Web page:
Giving People The Attention They Deserve

Giving People The Attention They Deserve

Have you ever given thought to the notion that while we are so preoccupied with the rapid pace of life, we fail to give the people right in front of us the attention they deserve? I often find myself looking for balance with the day to day grind of tasks (which undoubtedly need to get done) and spending time with someone who just wants to talk (which is where much of our individual growth happens).

I recently read this poem from Jamie Tworkowski which I believe echos the issue:

“You’ll need coffee shops and sunsets and road trips. Airplanes and passports and new songs and old songs, but people more than anything else. You will need other people and you will need to be that other person to someone else, a living breathing screaming invitation to believe better things.”

How do you respond to this? I, personally, was thinking about Jesus and how He interacted with people throughout the gospel and while I didn’t see much account of Him referring to people by name, what I was struck by was the way the gospel writers gave us a sense of how Jesus paused to simply be with people while still working to communicate what we refer to as the gospel today. Look at this one account where he talks with the Samaritan Woman at the well:

A woman from Samaria came to draw water. Jesus said to her, “Give me a drink.” (For his disciples had gone away into the city to buy food.) The Samaritan woman said to him, “How is it that you, a Jew, ask for a drink from me, a woman of Samaria?” (For Jews have no dealings with Samaritans.) Jesus answered her, “If you knew the gift of God, and who it is that is saying to you, ‘Give me a drink,’ you would have asked him, and he would have given you living water.” The woman said to him, “Sir, you have nothing to draw water with, and the well is deep. Where do you get that living water? Are you greater than our father Jacob? He gave us the well and drank from it himself, as did his sons and his livestock.” Jesus said to her, “Everyone who drinks of this water will be thirsty again, but whoever drinks of the water that I will give him will never be thirsty again. The water that I will give him will become in him a spring of water welling up to eternal life.” The woman said to him, “Sir, give me this water, so that I will not be thirsty or have to come here to draw water.”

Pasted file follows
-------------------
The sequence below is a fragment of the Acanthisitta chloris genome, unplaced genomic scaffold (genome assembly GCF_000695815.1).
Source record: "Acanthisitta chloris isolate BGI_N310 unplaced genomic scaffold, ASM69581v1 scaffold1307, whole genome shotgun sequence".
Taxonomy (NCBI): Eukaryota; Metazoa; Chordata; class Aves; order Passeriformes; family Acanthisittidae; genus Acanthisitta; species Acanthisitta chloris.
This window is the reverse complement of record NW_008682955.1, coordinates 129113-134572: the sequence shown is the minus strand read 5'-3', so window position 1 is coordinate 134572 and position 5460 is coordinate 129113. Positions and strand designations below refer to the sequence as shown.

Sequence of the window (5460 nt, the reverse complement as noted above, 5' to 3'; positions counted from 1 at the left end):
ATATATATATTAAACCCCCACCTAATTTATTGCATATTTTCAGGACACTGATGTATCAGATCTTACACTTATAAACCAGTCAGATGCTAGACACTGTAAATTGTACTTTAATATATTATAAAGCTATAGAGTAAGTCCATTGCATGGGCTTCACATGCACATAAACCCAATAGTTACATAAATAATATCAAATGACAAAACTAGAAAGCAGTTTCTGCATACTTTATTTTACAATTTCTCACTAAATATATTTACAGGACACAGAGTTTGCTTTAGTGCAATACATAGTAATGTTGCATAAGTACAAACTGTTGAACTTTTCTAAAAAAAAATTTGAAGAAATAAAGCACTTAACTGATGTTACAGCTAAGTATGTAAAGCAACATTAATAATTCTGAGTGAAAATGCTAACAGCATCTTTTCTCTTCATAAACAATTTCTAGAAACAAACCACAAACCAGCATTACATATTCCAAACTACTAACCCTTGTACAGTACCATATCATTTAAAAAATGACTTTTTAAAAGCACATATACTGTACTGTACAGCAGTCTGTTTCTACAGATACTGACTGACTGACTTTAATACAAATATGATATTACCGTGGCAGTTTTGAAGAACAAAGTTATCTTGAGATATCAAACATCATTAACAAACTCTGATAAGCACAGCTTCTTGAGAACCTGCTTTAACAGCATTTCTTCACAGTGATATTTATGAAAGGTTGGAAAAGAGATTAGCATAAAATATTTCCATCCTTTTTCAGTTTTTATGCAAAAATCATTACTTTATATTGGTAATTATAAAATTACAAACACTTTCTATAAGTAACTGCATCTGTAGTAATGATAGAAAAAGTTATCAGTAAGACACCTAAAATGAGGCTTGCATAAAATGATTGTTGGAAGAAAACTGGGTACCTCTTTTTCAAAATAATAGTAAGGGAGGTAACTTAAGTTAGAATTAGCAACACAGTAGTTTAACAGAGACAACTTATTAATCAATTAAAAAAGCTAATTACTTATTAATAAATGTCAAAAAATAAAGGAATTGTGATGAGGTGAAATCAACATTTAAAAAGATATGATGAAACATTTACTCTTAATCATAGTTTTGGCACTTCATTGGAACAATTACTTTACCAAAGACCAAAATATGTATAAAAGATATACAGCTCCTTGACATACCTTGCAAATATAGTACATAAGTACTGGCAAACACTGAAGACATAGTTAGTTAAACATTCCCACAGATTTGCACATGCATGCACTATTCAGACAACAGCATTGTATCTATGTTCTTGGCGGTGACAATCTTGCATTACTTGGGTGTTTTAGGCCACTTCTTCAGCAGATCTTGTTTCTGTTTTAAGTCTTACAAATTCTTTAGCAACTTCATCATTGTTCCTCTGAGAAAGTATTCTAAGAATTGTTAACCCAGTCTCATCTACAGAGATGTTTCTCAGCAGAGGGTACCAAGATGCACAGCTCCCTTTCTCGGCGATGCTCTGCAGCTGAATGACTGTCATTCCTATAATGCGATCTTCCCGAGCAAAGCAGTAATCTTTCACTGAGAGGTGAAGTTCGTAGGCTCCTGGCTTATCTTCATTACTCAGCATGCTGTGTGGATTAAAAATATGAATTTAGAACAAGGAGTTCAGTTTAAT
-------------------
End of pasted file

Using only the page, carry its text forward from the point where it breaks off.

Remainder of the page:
Jesus said to her, “Go, call your husband, and come here.” The woman answered him, “I have no husband.” Jesus said to her, “You are right in saying, ‘I have no husband’; for you have had five husbands, and the one you now have is not your husband. What you have said is true.” The woman said to him, “Sir, I perceive that you are a prophet. Our fathers worshiped on this mountain, but you say that in Jerusalem is the place where people ought to worship.” Jesus said to her, “Woman, believe me, the hour is coming when neither on this mountain nor in Jerusalem will you worship the Father. You worship what you do not know; we worship what we know, for salvation is from the Jews. But the hour is coming, and is now here, when the true worshipers will worship the Father in spirit and truth, for the Father is seeking such people to worship him. God is spirit, and those who worship him must worship in spirit and truth.” The woman said to him, “I know that Messiah is coming (he who is called Christ). When he comes, he will tell us all things.” Jesus said to her, “I who speak to you am he.”

What strikes you about this passage? It is not unique the amount of time and attention he paid to this woman?

We need to be that other person that Jamie was referring too in her poem mentioned above. We need to be 100% present in each of our conversations. This is how we develop a sense of community. This is where people’s transformational stories take shape. This is where we celebrate, learn, affirm and deepen our own sense of what God is doing. We must look at Jesus’ model and replicate it in our lives – both for the betterment of ourselves and those around us.